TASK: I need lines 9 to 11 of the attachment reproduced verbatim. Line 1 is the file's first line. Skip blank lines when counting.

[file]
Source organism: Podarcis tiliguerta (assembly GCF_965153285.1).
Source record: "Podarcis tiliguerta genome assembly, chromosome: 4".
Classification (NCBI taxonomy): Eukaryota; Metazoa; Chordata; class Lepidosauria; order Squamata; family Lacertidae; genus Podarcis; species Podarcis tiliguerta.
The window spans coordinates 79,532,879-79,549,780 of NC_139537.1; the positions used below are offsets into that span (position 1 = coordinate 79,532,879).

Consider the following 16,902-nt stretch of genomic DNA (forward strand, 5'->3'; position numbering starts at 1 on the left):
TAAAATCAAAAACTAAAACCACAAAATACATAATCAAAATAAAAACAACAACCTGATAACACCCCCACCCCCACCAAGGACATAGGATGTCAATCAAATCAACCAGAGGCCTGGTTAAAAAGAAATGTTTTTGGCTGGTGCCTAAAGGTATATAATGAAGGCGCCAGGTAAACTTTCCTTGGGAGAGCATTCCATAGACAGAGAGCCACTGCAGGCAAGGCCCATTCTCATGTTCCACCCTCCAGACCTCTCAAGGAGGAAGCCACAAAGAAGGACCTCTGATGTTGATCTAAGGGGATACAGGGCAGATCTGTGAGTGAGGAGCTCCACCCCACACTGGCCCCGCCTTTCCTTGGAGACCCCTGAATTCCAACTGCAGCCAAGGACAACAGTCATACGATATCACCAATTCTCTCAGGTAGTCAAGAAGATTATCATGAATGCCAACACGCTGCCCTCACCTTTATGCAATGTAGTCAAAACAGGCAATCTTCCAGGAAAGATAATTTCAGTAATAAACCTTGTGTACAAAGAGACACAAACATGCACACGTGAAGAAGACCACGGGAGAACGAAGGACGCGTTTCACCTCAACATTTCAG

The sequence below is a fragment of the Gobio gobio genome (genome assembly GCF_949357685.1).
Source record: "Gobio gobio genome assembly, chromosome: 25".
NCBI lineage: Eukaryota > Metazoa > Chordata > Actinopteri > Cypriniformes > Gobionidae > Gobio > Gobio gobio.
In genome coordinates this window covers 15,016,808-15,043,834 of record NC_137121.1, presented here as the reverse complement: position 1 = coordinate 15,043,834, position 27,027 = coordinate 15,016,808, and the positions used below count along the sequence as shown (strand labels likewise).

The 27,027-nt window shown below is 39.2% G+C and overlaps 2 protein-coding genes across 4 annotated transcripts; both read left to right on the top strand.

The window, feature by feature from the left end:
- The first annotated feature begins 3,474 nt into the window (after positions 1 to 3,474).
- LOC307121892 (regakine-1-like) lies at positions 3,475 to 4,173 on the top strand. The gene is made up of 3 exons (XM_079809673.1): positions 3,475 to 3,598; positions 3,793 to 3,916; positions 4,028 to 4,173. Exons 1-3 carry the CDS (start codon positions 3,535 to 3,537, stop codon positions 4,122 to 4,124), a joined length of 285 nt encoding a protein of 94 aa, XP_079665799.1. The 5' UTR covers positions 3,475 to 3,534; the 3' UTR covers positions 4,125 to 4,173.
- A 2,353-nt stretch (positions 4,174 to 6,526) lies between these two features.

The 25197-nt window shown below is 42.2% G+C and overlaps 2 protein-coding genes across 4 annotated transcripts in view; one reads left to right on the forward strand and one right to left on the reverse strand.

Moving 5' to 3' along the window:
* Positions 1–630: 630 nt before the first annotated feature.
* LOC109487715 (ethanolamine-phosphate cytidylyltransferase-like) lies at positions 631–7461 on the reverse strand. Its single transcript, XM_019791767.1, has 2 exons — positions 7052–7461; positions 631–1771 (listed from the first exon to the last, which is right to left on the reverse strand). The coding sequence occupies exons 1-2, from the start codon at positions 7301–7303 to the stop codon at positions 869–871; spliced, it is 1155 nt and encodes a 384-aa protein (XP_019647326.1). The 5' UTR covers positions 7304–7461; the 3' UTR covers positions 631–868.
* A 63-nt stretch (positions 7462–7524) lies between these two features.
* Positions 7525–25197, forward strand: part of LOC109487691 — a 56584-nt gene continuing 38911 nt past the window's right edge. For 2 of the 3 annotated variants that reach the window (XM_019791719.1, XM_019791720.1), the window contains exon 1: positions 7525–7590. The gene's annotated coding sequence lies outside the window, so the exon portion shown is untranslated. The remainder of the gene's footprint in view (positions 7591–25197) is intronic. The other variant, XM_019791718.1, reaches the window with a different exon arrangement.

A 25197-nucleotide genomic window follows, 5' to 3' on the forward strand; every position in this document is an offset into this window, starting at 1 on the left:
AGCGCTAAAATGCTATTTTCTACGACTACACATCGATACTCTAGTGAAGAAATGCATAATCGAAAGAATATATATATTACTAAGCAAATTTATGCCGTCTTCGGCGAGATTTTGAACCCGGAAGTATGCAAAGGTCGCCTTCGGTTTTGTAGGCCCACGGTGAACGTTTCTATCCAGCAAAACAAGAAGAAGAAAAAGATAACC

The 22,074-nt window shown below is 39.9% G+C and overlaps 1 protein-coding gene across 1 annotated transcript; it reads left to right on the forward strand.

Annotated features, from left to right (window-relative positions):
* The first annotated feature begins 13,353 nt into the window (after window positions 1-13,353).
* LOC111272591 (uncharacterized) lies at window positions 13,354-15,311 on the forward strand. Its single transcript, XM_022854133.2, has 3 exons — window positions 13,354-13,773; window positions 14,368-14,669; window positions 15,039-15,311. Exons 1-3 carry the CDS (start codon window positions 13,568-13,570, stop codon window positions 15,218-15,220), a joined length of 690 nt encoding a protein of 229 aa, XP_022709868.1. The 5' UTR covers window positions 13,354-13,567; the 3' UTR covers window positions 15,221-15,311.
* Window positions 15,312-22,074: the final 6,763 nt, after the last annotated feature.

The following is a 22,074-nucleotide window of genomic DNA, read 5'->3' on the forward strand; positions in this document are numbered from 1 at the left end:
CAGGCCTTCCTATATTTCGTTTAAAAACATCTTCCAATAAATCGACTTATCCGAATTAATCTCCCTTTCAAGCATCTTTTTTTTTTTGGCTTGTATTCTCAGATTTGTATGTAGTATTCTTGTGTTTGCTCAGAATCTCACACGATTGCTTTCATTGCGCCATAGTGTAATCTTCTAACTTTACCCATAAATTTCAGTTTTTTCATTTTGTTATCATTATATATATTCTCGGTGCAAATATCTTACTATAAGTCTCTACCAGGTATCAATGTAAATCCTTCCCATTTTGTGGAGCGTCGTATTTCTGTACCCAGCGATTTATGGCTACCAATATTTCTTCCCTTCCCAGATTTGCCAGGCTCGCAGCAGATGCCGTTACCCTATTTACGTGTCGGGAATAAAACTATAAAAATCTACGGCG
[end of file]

NCBI lineage: Eukaryota > Metazoa > Chordata > Actinopteri > Cypriniformes > Gobionidae > Gobio > Gobio gobio.
In genome coordinates this window covers 15,016,808-15,043,834 of record NC_137121.1, presented here as the reverse complement: position 1 = coordinate 15,043,834, position 27,027 = coordinate 15,016,808, and the positions used below count along the sequence as shown (strand labels likewise).

The 27,027-nt window shown below is 39.2% G+C and overlaps 2 protein-coding genes across 4 annotated transcripts; both read left to right on the top strand.